And it was a serious thing not only in the sphere of conduct but also in the sphere of thought. There could be no greater mistake than to suppose that a man in those days could think as he liked and still be a follower of Jesus. On the contrary the offence lay just as much in the sphere of doctrine as in the sphere of life. There were “hard sayings,” then as now, to be accepted by the disciples of Jesus, as well as hard commands. “I am the bread which came down from heaven,” said Jesus. It was indeed a hard saying. No wonder the Jews murmured at him. “Is not this Jesus,” they said, “the son of Joseph, whose father and mother we know? How is it then that he saith, I came down from heaven?” “How can this man give us his flesh to eat?” Jesus did not make the thing easy for these murmurers. “Then Jesus said unto them, Verily, verily, I say unto you, Except ye eat the flesh of the Son of man, and drink his blood, ye have no life in you.” At that many even of his disciples were offended. “This is a hard saying,” they said, “who can hear it?” And so they left him. “From that time many of his disciples went back and walked no more with him.” Many of them went back-but not all. “Then said Jesus unto the twelve, ‘Will ye also go away?’ Then Simon Peter answered him, ‘Lord, to whom shall we go? Thou hast the words of eternal life.’” Thus was the precious salt preserved.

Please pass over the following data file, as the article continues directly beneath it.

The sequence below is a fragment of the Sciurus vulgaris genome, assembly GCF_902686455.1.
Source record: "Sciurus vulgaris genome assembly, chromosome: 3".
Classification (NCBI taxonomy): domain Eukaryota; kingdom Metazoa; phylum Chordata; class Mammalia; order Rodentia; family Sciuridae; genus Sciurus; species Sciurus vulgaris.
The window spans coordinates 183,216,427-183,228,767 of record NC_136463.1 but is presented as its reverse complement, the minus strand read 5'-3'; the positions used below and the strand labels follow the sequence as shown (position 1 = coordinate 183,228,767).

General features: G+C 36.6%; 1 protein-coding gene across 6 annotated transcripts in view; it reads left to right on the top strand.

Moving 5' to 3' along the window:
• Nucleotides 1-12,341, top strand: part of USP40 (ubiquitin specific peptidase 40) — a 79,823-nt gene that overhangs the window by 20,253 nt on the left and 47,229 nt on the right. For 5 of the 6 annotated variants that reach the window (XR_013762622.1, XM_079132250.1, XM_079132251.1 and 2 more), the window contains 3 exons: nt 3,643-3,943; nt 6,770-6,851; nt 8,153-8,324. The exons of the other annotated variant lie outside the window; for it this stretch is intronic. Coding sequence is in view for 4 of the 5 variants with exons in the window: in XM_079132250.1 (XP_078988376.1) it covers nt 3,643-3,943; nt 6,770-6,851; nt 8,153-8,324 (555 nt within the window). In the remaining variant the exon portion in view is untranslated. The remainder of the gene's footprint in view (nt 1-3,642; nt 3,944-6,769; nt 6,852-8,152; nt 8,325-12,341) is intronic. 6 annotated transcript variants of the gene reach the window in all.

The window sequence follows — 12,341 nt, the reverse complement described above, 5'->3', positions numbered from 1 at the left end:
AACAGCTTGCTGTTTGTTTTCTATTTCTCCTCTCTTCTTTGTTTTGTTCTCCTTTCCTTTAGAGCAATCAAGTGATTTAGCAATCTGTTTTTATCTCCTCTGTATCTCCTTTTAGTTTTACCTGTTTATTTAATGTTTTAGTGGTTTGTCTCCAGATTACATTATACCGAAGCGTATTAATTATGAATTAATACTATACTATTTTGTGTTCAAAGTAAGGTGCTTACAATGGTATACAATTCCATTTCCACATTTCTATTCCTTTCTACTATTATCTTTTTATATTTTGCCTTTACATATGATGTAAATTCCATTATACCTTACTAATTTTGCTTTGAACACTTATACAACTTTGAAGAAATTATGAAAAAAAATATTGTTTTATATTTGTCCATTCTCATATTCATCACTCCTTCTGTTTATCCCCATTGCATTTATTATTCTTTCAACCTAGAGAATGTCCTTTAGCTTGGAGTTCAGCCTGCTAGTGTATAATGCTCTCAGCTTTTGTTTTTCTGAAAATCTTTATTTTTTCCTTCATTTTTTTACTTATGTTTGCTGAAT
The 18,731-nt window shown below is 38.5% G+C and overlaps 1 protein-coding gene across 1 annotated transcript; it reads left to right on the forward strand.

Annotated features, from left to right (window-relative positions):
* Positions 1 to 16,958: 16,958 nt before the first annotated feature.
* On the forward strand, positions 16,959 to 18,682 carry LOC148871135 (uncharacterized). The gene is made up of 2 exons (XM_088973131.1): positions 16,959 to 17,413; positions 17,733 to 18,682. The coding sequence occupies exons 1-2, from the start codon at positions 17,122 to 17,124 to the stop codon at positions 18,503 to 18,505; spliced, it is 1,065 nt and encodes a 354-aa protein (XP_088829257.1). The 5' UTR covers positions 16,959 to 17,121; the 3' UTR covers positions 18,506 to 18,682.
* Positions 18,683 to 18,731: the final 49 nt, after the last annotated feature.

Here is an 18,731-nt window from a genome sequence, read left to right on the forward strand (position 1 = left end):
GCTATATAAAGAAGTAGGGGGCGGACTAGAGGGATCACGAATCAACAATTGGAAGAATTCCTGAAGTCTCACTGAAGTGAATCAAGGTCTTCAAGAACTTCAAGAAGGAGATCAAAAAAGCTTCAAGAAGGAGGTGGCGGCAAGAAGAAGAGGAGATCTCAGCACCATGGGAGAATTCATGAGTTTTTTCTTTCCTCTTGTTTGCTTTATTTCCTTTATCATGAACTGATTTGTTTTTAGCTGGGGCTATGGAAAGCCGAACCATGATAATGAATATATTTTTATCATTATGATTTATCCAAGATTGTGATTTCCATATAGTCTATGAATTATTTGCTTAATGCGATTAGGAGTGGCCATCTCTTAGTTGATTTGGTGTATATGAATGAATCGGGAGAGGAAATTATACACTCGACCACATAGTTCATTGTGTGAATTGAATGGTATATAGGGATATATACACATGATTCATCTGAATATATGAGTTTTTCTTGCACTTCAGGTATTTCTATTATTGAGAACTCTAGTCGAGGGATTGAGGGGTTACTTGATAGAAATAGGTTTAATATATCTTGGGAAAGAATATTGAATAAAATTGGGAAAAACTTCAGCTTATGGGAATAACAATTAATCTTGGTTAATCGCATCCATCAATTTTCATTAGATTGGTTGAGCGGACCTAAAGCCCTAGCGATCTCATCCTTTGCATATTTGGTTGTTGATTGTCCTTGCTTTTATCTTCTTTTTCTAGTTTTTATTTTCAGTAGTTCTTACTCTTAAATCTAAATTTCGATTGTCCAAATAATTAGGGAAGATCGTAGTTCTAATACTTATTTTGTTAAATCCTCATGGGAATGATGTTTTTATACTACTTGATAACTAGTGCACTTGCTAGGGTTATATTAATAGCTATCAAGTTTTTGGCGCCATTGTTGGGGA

Then came the gathering clouds, and finally the Cross. In the hour of his agony they all left him and fled; apparently the movement that he had initiated was hopelessly dead. But such was not the will of God. The disciples were sifted, but there was still something left. Peter was forgiven; the disciples saw the risen Lord; the salt was still preserved.
One hundred and twenty persons were gathered in Jerusalem. It was not a large company; but salt, if it truly have its savor, can permeate the whole lump. The Spirit came in accordance with our Lord’s promise, and Peter preached the first sermon in the Christian Church. It was hardly a concessive sermon. “Him being delivered by the determinate counsel and foreknowledge of God, ye have taken, and by wicked hands have crucified and slain.” How unkind Peter was! But by that merciful unkindness they were pricked in their hearts, and three thousand souls were saved.